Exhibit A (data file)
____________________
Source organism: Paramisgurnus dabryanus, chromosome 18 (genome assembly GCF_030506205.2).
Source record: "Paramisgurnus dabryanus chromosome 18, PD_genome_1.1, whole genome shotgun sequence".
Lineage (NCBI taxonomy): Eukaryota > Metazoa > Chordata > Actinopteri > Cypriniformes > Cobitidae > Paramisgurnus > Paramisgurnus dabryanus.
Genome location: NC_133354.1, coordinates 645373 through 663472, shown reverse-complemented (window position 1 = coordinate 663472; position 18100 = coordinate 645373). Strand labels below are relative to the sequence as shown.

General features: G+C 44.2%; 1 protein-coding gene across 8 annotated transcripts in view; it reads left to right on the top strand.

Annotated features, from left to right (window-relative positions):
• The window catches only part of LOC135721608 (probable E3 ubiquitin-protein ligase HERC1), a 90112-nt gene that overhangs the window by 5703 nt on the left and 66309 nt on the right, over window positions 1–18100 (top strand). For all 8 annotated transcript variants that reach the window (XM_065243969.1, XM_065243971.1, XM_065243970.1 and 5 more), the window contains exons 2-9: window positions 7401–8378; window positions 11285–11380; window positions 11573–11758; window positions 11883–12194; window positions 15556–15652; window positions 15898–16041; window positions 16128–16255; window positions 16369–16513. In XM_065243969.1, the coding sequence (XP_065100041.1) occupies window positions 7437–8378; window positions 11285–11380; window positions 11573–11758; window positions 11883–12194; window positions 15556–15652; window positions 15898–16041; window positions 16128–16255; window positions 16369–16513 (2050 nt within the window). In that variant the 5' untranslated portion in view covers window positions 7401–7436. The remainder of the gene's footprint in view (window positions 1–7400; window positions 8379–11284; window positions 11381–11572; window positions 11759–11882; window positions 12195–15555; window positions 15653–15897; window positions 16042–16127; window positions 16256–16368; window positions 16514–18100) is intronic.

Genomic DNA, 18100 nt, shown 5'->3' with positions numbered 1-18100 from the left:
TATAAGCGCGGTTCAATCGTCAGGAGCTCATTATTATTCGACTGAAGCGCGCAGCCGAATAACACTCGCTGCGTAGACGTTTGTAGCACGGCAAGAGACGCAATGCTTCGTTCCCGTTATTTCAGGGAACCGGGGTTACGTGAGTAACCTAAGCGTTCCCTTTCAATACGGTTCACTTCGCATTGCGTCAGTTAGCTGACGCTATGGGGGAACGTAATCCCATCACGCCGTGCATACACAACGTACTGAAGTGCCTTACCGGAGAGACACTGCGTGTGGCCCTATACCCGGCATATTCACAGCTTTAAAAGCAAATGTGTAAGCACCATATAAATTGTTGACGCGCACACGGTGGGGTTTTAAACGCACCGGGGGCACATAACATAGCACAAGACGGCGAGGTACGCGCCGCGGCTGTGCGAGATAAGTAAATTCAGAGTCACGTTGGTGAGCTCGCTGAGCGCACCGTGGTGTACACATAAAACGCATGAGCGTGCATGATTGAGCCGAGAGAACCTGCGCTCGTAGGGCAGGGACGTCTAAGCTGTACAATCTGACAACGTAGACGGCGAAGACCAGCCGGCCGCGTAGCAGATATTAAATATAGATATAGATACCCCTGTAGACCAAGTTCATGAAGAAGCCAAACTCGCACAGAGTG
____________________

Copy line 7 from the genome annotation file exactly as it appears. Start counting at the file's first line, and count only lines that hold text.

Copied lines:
• The window catches only part of LOC135721608 (probable E3 ubiquitin-protein ligase HERC1), a 90112-nt gene that overhangs the window by 5703 nt on the left and 66309 nt on the right, over window positions 1–18100 (top strand). For all 8 annotated transcript variants that reach the window (XM_065243969.1, XM_065243971.1, XM_065243970.1 and 5 more), the window contains exons 2-9: window positions 7401–8378; window positions 11285–11380; window positions 11573–11758; window positions 11883–12194; window positions 15556–15652; window positions 15898–16041; window positions 16128–16255; window positions 16369–16513. In XM_065243969.1, the coding sequence (XP_065100041.1) occupies window positions 7437–8378; window positions 11285–11380; window positions 11573–11758; window positions 11883–12194; window positions 15556–15652; window positions 15898–16041; window positions 16128–16255; window positions 16369–16513 (2050 nt within the window). In that variant the 5' untranslated portion in view covers window positions 7401–7436. The remainder of the gene's footprint in view (window positions 1–7400; window positions 8379–11284; window positions 11381–11572; window positions 11759–11882; window positions 12195–15555; window positions 15653–15897; window positions 16042–16127; window positions 16256–16368; window positions 16514–18100) is intronic.